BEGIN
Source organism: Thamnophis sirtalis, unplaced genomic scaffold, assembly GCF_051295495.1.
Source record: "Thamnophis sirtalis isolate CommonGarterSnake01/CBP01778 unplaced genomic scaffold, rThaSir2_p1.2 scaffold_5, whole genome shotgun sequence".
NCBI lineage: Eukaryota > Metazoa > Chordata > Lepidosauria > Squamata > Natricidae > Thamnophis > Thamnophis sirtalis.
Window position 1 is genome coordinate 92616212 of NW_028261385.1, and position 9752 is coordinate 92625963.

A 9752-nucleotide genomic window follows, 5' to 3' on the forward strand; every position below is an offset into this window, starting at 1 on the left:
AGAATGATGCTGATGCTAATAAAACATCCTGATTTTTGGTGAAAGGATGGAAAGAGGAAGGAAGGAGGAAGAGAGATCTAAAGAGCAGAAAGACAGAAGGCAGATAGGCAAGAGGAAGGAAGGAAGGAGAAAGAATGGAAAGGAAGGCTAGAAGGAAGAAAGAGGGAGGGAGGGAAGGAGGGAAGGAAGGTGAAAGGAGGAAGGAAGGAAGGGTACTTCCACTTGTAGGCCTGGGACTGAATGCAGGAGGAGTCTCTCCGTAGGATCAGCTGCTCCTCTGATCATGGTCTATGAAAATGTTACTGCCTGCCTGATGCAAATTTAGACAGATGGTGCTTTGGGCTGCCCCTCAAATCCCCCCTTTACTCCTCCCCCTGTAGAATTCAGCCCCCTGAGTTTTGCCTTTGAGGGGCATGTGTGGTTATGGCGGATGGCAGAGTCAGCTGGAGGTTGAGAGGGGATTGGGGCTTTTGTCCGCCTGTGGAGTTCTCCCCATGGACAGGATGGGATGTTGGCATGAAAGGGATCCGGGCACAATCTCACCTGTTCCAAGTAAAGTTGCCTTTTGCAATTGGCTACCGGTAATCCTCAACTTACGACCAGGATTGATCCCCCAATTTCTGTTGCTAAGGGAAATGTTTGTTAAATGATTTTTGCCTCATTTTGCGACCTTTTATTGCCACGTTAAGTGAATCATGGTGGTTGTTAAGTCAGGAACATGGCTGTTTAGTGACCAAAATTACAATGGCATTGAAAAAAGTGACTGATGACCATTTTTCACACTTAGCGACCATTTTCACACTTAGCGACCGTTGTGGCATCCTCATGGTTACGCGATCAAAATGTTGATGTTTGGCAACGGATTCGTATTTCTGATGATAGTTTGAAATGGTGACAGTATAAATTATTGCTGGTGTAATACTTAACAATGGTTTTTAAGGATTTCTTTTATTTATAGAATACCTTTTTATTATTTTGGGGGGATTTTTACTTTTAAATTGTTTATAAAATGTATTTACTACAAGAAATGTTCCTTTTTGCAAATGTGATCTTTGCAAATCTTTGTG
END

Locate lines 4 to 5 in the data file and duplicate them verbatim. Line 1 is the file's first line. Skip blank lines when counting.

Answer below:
Window position 1 is genome coordinate 92616212 of NW_028261385.1, and position 9752 is coordinate 92625963.

A 9752-nucleotide genomic window follows, 5' to 3' on the forward strand; every position below is an offset into this window, starting at 1 on the left: